The Economist (April 10, 2021): Does the Kremlin want Alexei Navalny to die in prison?
Moscow Times (April 9, 2021): Russia reshuffles regional heads ahead of fall elections
Kafka would be proud of the twisted logic behind Russia's prosecution of 194 local legislators who had the audacity to convene to discuss how to counter the Kremlin's manipulation of elections. https://t.co/VAXNwdu9Ze pic.twitter.com/IAnVO641N9
— Kenneth Roth (@KenRoth) April 9, 2021
Shelley Inglis, The Conversation (April 8, 2021): For autocrats like Vladimir Putin, ruthless repression is often a winning way to stay in power
Reuters (April 7, 2021): Russian lawmakers call for lower pension age ahead of election
Here's the polling for the September parliamentary elections for Russia with Putin's party down about 40% from the last election. Guessing we might be seeing a Wag the Dog scenario with Ukraine? pic.twitter.com/ohfuvAvlEY
— Maxim Jacobs, CFA (@MaxJacobsEdison) April 5, 2021
Uzbekistan Presidential Election: October 24, 2021
Uzbekistan is holding a presidential election on October 24, 2021. Elections in Uzbekistan are neither free nor fair, and political opposition is not able to operate freely in the country. More
Navbahor Imamova, VOA (April 8, 2021): Uzbek opposition party tests the limits of political reform
RFE/RL (April 6, 2021): Erk, Uzbekistan’s first opposition party, says it will attempt to field a presidential candidate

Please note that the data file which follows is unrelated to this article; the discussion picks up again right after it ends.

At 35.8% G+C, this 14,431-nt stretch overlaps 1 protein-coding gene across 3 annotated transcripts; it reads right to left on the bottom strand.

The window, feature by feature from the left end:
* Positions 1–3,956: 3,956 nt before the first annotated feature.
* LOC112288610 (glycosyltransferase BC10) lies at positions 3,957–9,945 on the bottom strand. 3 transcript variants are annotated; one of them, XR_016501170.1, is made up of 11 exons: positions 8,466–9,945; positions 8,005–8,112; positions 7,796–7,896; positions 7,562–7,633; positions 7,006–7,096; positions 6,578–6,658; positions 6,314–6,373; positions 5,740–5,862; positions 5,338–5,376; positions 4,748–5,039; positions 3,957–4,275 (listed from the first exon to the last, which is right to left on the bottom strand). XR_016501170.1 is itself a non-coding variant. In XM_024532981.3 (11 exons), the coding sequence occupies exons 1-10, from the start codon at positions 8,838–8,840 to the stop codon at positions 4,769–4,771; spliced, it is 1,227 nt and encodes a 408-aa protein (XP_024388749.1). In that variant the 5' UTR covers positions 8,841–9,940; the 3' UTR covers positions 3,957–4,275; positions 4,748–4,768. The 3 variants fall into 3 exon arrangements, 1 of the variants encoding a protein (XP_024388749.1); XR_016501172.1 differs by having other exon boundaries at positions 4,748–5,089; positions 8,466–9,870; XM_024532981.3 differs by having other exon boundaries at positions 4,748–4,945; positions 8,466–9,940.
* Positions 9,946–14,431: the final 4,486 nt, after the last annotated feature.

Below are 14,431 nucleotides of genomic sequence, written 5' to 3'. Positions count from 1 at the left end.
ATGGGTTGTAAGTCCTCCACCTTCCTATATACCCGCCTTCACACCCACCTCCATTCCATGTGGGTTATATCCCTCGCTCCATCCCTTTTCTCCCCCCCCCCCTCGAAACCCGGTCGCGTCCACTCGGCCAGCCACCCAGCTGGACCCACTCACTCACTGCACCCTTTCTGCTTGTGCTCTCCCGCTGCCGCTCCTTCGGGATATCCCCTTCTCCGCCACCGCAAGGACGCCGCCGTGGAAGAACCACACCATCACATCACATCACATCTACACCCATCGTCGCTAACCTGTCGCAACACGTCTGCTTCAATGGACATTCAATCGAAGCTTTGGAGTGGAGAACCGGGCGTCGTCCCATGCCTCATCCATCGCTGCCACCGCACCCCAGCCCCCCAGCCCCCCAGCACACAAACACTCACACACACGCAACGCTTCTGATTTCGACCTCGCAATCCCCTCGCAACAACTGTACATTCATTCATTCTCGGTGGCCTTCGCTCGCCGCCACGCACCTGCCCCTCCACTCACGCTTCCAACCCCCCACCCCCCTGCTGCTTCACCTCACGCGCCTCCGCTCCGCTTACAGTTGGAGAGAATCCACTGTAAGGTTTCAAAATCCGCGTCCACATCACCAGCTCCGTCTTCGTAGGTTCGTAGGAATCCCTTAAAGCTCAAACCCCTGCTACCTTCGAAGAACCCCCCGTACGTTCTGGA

Watch @CurrentTimeAsia interview with Muhammad Salih, the leader of Uzbekistan’s first independent party “Erk.” Salih has been living in exile in Turkey since 1993 & talks about their party’s candidate in the October 2021 Presidential election. https://t.co/bxq85HndfU
— RFE/RL Pressroom (@RFERLPress) April 7, 2021
Georgia Parliamentary Runoffs: November 21, 2020
Georgia held parliamentary elections on October 31 and November 21, 2020 in a climate of political tension, exacerbated by the COVID-19 pandemic and related economic fallout. Tensions have exploded into a full-blown political crisis. More
RFE/RL (April 8, 2021): Tensions high as Georgian opposition leader goes on trial
Nino Lejava, Carnegie Europe (April 6, 2021): Georgia’s unfinished search for its place in Europe
Agenda.ge (April 5, 2021): IRI polls: 60% of Georgians want opposition to enter parliament, 45% support snap elections